Silent Alarm: mid-term election results – what happened?
BY MIKE MCFADZEN
The 2018 mid-term election added a historical amount of diversity to the government at both regional and national levels. There are now more women officeholders than ever before. For the first time, we’ve elected two Native Americans to national office and a Somali woman was elected in Minnesota. The changing demographics were captured at the polls. Democrats soundly flipped the US House of Representatives, gaining approximately 37 seats but lost two Senate seats. Democrats also gained seven governorships, including a biggie in Wisconsin in which Tony Evers defeated current governor Scott Walker by just over one percent of the vote. Governorships in states that Trump won in 2016, were reversed in other states, including Michigan and Pennsylvania. A blue wave hit Minnesota, capturing most state and national offices, but a purple wave was a dominant feature throughout the county.
Most races were very close with divisiveness growing. The only landslide was marijuana, which prevailed in almost every national and state resolution, including 16 in Wisconsin alone. Recreational marijuana use will soon be legal in Michigan. It’s interesting that marijuana is something that almost everyone agrees on.
What does it all mean?
According to the Wisconsin League of Conservation Voters (WLCV), the 2018 election brought broad consensus on clean water and climate change in statewide and national races.
“Wisconsin will have a divided government for the first time in four legislative sessions, which is eight years,” according to WLCV government affairs director Jennifer Giegerich via email correspondence. “That means any legislation and any state budget will have to have the support of both parties. I think we will have more moderate legislation.”
Giegerich is sounding optimistic about the future.
“We have four new senators and 11 new members of the assembly,” she said. “We’ll have the opportunity to get to know them and what they would like to see. An Evers’ administration will get to appoint new agency secretaries. Evers said he’d like to bring science back to the Department of Natural Resources. He has also talked about reauthorizing the stewardship program and prioritize funding and maintenance of state parks. Hopefully, this is a good area for both parties to find an agreement since it is a bipartisan issue.”
Evers has frequently criticized Walker for his assault on science-based decision making and lack of enforcement of environmental protections and funding of DNR resources staff. Drinking water has been a top issue in the state senate. According to the WLCV, voters are concerned about groundwater contamination from manure spills and the harmful effects it has on our families, fish and wildlife.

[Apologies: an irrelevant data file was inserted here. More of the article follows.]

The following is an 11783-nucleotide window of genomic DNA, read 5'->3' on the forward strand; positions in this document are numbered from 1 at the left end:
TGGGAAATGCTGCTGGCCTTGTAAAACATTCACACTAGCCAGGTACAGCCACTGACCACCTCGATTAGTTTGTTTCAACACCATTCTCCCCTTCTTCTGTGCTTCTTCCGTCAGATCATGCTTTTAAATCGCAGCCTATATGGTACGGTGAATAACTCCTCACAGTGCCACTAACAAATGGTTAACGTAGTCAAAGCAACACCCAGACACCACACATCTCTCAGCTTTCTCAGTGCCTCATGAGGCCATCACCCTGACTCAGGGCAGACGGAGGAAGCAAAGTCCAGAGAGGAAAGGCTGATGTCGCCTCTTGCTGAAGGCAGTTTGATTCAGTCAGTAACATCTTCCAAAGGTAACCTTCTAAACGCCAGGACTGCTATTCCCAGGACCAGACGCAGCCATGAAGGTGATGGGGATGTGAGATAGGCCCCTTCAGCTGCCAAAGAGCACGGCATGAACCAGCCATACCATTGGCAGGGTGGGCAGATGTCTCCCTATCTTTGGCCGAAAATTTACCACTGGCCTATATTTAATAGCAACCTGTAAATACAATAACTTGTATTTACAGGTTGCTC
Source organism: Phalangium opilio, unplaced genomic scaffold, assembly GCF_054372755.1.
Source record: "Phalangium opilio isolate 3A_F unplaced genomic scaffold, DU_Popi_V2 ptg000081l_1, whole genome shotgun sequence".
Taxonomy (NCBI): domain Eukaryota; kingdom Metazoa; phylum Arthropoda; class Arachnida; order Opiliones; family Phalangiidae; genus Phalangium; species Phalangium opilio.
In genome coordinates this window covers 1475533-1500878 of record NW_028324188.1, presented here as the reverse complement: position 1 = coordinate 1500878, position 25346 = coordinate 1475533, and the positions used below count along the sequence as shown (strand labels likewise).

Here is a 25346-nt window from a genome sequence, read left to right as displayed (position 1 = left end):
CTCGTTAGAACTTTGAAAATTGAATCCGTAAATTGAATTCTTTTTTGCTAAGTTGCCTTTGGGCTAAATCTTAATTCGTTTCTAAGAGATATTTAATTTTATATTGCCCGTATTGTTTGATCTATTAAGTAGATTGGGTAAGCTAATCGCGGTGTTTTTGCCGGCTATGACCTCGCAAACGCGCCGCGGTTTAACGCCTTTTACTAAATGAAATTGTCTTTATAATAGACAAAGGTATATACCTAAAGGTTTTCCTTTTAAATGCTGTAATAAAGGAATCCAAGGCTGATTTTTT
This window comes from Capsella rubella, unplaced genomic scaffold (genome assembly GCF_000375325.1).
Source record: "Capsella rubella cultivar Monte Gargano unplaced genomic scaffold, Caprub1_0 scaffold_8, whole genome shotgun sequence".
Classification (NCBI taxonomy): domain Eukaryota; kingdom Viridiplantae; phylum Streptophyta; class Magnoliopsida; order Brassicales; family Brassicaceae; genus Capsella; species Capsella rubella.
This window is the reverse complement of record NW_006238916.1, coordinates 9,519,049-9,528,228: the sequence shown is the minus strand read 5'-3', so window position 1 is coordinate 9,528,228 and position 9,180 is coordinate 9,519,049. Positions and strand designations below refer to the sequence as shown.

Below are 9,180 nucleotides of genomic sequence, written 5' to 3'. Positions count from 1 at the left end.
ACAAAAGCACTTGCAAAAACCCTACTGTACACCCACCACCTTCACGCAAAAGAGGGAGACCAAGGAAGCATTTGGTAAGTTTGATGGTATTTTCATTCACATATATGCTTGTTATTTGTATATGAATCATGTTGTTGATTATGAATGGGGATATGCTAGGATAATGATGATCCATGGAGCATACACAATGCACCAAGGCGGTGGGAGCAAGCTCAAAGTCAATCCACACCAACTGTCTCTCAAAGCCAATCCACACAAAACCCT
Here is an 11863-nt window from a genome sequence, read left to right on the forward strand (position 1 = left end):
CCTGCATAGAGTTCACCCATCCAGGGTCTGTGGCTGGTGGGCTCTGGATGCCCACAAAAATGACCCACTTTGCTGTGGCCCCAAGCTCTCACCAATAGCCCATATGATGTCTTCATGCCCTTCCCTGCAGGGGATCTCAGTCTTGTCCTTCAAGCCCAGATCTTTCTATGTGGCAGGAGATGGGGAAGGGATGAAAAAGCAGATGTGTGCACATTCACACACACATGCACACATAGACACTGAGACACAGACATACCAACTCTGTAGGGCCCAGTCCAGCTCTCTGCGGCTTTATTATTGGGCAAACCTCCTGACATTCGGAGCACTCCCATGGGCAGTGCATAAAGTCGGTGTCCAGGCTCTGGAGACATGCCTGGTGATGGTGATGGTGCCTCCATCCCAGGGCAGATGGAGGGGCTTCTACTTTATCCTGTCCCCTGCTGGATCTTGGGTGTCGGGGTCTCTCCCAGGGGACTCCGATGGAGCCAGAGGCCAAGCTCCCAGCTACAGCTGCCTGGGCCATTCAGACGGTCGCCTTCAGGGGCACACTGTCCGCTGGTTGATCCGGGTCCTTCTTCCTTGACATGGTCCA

The nonpartisan, science-based Union of Concerned Scientists (UCS) is also encouraged. UCS notes that the US Congress is in a much stronger position to stop efforts to weaken laws that protect public health, safety, recreation and the environment. According to their website, progress might be made through bi-partisan legislation that can pass in the next two years.
A balanced legislature means that programs such as Pittman Robertson, which funds conservation and recreation, likely won’t be cut. This will be a boon for supporters of natural resource programs.
In Wisconsin, recreationists are tracking the Knowles-Nelson Stewardship Program, which is set to expire in 2020. The program works to preserve natural areas, wildlife habitat, water quality and outdoor recreation. Almost 500,000 acres of land has been protected by this program. Trail and park funding has benefited tremendously from stewardship. Friends of Wisconsin State Parks (FWSP) President Bill Zager expects stewardship to be re-authorized.
“FWSP is working hard on stewardship and state park funding,” Zager explained. “These are key legislative priorities for 2019.”
There are still lots of unanswered questions on natural resources and recreational funding issues. Will general purposed revenue (GPR) for state park funding be restored by Wisconsin’s new governor? Will local DNRs bring back educators and naturalists which were cut bigtime in 2016?
Wisconsin Nordic Network (WINN) co-founder and skier activist Kine Torinus had mixed thoughts on the election.
“While I don’t think Evers (Wisconsin Governor-elect) has set forth much in the way of policy, I hope he considers the disastrous effects of legislators like Thomas Tiffany (R-Hazelhurst) who is willing to throw groundwater and natural resource protections under the bus,” Torinus told Silent Sports. “Gridlock may happen, but maybe it will save us.”
A more diverse government at state and national levels should force more consensus and shepherd bi-partisanship through a working relationship. A work colleague recently told me, “If you’re not at the table, you’re on the menu.” There are lots of new people around the table. Let’s hope that common sense prevails.